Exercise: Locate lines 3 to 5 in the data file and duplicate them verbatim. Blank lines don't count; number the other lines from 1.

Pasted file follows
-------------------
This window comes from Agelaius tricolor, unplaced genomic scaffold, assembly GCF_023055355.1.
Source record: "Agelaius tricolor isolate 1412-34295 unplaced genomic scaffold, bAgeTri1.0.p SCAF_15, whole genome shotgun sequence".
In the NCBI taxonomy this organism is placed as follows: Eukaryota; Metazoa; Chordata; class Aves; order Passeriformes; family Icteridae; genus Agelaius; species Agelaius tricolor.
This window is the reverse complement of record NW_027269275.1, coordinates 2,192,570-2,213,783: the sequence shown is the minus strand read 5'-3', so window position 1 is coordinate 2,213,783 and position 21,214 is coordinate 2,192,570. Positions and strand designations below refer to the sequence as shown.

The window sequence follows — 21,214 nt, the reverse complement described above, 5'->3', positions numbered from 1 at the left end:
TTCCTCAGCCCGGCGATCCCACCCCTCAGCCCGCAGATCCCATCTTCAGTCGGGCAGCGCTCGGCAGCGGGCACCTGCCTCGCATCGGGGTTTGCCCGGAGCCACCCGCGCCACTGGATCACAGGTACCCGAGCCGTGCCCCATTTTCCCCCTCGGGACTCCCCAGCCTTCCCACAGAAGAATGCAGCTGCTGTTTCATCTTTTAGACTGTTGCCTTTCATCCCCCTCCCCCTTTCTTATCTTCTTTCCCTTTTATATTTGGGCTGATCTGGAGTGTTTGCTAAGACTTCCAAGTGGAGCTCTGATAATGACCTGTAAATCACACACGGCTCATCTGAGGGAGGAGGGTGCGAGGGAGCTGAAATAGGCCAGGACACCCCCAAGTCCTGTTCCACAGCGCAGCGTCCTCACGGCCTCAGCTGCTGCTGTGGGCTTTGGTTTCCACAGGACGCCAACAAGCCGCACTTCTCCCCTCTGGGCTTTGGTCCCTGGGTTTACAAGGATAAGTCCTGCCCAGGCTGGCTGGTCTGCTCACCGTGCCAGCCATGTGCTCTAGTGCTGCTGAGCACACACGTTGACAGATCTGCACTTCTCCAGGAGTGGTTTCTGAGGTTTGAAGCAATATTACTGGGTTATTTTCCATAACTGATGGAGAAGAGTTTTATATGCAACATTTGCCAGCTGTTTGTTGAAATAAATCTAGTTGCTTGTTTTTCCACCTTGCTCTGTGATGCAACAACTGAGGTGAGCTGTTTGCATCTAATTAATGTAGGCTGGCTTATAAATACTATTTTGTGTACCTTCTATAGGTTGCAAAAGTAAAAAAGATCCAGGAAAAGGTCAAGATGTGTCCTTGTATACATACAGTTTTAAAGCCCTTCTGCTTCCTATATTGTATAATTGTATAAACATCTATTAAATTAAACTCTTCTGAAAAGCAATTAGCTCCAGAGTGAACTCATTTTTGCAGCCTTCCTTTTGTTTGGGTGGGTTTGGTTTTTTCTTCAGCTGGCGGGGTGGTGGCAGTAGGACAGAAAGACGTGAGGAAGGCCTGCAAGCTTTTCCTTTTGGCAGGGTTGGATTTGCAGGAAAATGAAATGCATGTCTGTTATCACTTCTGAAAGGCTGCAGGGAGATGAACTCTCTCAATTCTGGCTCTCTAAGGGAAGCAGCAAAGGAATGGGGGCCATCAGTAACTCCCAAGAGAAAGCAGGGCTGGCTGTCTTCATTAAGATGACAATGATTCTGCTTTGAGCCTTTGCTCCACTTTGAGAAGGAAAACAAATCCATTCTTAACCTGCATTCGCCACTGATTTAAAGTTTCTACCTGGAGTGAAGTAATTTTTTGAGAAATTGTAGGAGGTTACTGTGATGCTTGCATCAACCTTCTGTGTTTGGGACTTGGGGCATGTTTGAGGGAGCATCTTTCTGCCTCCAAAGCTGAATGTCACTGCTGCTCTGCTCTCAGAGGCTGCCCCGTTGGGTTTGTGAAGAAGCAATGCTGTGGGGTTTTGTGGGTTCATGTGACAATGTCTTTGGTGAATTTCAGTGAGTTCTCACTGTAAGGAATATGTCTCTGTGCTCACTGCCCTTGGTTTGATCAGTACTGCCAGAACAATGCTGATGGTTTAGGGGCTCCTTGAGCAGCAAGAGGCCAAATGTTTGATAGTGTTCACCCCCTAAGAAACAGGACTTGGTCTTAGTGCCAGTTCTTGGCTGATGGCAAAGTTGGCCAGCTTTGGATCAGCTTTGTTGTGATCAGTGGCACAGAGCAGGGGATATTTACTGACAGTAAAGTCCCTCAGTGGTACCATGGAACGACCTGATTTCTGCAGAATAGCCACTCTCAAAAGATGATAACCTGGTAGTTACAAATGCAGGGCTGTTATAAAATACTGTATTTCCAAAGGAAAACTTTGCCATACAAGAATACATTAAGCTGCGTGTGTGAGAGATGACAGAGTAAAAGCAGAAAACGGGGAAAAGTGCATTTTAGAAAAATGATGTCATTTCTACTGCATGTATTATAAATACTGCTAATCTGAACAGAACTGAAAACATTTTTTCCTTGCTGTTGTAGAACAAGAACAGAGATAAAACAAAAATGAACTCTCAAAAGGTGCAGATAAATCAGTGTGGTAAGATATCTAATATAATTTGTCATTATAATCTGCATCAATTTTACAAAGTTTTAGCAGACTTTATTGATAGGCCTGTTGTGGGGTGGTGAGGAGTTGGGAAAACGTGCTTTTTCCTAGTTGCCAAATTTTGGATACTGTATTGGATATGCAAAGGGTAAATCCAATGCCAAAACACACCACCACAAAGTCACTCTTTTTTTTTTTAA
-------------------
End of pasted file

In the NCBI taxonomy this organism is placed as follows: Eukaryota; Metazoa; Chordata; class Aves; order Passeriformes; family Icteridae; genus Agelaius; species Agelaius tricolor.
This window is the reverse complement of record NW_027269275.1, coordinates 2,192,570-2,213,783: the sequence shown is the minus strand read 5'-3', so window position 1 is coordinate 2,213,783 and position 21,214 is coordinate 2,192,570. Positions and strand designations below refer to the sequence as shown.

The window sequence follows — 21,214 nt, the reverse complement described above, 5'->3', positions numbered from 1 at the left end: